LCD panels are complicated stacks of parts, with many times awkward clips and adhesive holding things together. I've taken apart a lot of them before, and while there are some similarities, there are also a lot of differences, especially the way the backlight itself works. Having the disassembly instructions intended for someone recycling the monitor helped confirm the process, but it was not a surprise.
First was to pull off the plastic sheet protecting the circuit board. It is attached with simple adhesive, pulled off gently.
Next was removing the outer frame, which was clipped in along all the edges.
These were pretty easy to slip a slot screw driver between the frame and the inside, lift the frame out a little, and apply pressure to push the frame away. The first one or two were tricky, but after a couple came it was really easy.
Here I had to do the bottom and sides, because the top had a metal lip around the backside. Once the bottom and sides were done, the frame simply tipped up, releasing the top. In this case, the panel was now free, save for the adhesive that attached it to the inner plastic frame. Applying gentle but constant pressure to pull the panel off the frame using a corner, it slowly lifted free without breaking. In the below picture, the LCD is in the background, leaning against some boxes.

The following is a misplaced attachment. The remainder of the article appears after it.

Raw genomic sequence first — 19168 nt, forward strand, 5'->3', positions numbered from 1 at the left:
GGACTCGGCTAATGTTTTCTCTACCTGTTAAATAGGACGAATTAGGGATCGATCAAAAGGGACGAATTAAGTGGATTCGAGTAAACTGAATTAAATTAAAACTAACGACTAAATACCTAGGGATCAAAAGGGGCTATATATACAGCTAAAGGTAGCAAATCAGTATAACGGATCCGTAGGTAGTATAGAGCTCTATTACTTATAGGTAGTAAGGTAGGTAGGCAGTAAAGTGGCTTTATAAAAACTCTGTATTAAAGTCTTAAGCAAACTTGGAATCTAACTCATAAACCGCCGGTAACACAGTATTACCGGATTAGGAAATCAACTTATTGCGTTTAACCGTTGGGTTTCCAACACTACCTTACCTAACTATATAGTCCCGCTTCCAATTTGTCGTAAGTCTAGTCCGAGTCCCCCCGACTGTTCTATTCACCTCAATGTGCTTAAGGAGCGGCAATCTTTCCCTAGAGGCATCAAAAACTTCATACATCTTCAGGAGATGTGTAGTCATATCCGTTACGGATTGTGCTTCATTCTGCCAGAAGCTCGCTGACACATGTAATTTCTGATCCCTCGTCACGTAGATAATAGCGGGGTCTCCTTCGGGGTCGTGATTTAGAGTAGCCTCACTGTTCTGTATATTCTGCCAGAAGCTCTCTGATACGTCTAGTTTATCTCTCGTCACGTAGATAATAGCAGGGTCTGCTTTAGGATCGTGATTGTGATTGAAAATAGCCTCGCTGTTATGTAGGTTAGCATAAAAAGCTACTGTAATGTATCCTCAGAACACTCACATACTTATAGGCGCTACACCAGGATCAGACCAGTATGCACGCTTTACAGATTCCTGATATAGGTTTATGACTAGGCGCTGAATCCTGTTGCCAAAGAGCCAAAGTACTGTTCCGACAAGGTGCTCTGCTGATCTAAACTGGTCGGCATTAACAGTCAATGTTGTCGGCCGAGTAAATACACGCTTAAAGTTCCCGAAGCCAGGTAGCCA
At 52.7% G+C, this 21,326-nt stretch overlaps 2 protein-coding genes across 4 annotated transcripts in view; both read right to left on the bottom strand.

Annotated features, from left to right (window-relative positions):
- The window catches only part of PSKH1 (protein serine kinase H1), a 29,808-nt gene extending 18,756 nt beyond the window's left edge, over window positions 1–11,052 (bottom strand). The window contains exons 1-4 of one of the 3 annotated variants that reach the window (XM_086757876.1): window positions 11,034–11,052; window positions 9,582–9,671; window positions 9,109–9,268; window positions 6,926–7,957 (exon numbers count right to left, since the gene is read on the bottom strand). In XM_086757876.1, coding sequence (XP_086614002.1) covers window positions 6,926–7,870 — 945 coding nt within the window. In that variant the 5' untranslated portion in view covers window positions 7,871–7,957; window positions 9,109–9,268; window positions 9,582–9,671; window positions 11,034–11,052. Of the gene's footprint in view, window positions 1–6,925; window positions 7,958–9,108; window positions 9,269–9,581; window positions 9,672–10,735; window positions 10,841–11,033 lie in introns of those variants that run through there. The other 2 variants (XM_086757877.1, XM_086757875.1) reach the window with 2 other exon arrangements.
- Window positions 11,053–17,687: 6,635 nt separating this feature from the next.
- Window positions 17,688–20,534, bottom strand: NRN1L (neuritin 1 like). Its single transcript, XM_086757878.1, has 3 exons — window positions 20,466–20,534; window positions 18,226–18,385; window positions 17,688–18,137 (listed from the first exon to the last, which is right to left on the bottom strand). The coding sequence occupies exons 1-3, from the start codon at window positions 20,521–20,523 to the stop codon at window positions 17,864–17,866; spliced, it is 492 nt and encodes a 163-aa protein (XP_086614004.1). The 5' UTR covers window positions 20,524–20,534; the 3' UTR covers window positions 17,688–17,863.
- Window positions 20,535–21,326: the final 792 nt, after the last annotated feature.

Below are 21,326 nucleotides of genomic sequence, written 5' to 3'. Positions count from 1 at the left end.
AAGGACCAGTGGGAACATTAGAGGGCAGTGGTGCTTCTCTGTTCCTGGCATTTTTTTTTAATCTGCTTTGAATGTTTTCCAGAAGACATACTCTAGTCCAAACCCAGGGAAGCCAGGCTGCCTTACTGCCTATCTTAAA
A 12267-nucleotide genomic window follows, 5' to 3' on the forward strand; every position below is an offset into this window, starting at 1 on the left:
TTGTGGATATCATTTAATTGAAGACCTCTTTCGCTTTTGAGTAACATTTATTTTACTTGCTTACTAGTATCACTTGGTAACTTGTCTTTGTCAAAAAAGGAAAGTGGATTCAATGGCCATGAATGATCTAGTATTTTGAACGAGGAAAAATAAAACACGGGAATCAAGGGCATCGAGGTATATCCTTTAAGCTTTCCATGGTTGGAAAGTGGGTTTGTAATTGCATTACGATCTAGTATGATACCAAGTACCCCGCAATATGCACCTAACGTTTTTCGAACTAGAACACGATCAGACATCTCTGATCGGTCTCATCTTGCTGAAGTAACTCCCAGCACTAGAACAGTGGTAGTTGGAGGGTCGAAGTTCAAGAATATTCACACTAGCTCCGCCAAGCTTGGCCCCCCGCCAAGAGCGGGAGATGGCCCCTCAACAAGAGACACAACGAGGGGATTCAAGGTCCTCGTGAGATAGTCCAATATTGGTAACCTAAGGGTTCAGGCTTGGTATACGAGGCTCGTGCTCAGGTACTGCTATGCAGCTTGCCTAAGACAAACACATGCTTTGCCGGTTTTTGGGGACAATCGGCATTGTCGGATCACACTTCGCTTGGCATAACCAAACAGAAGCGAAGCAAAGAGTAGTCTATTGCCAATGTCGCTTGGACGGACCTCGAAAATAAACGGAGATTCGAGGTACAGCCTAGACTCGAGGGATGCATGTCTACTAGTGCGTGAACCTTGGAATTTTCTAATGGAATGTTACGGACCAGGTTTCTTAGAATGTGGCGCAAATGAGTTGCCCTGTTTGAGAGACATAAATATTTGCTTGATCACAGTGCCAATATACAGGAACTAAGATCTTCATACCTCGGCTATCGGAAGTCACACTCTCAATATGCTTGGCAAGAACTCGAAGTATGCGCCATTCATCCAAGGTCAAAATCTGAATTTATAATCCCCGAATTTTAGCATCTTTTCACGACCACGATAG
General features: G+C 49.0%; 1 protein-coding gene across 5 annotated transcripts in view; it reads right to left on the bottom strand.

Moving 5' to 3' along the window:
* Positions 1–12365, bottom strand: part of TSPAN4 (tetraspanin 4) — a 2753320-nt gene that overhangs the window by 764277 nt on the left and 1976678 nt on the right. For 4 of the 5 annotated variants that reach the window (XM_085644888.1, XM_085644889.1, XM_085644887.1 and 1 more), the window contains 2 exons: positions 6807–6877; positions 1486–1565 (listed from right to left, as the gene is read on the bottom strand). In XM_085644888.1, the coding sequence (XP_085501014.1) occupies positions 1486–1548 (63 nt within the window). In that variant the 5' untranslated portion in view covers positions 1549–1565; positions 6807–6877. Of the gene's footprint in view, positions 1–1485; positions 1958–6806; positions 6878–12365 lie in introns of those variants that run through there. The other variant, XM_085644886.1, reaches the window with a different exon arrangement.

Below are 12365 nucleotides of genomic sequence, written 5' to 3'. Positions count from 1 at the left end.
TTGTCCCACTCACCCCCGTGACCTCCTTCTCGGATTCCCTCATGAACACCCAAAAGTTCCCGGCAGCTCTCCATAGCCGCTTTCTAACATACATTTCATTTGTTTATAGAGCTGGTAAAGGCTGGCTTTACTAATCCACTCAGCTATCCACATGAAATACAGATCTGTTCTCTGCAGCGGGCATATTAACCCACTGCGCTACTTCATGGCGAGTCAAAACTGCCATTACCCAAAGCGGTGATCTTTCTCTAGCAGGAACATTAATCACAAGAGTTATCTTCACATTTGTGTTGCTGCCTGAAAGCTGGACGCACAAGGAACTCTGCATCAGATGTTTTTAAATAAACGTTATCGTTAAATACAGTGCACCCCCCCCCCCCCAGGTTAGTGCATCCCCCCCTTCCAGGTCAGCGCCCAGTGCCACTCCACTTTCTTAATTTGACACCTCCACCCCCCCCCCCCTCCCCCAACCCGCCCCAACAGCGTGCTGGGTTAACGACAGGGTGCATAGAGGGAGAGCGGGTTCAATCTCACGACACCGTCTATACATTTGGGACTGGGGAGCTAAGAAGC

This next picture shows the clips attach. The left one was for the outer frame. The right one is for the inner plastic frame. If I wanted to pull apart the diffusers, I would lift out those clips to separate the frame.
At this point, I've done all the disassembly that should be needed. This was one of the easiest panels I've taken apart, which was nice. I snapped the metal outer frame back on, and tested it out. On this panel, because there was the inner plastic frame, I could do this straight away without the backlight diffusers falling out. In other panels, they may, and you will need to come up with a spacer, or just replace the LCD panel with the same size clear glass. I could have taken it apart further, by my experience with panels is that they don't always go back together perfect, and the further you go, the more risk you have. As I actually want to use this, I stopped here. If you have a scrap monitor you don't want to use, go ahead, the layers in the diffuser are fascinating material.
Testing it proved plenty bright now that the light didn't have to go through the dark LCD polarizers and glass layers. I know that backlights focus the light in a specific angle so as to not waste light. I found that the viewing angle of equal light was slightly larger and similar to what it was with the monitor fully assembled and working. In this case, plenty of working room when working from above the light table. The original monitor specs were "Up to 170° horizontal and 160° vertical", though in practice, as a functioning monitor, I found it to be narrower. I think with the LCD removed, it seemed pretty close to this.
Next up is to decide how to protect the surface.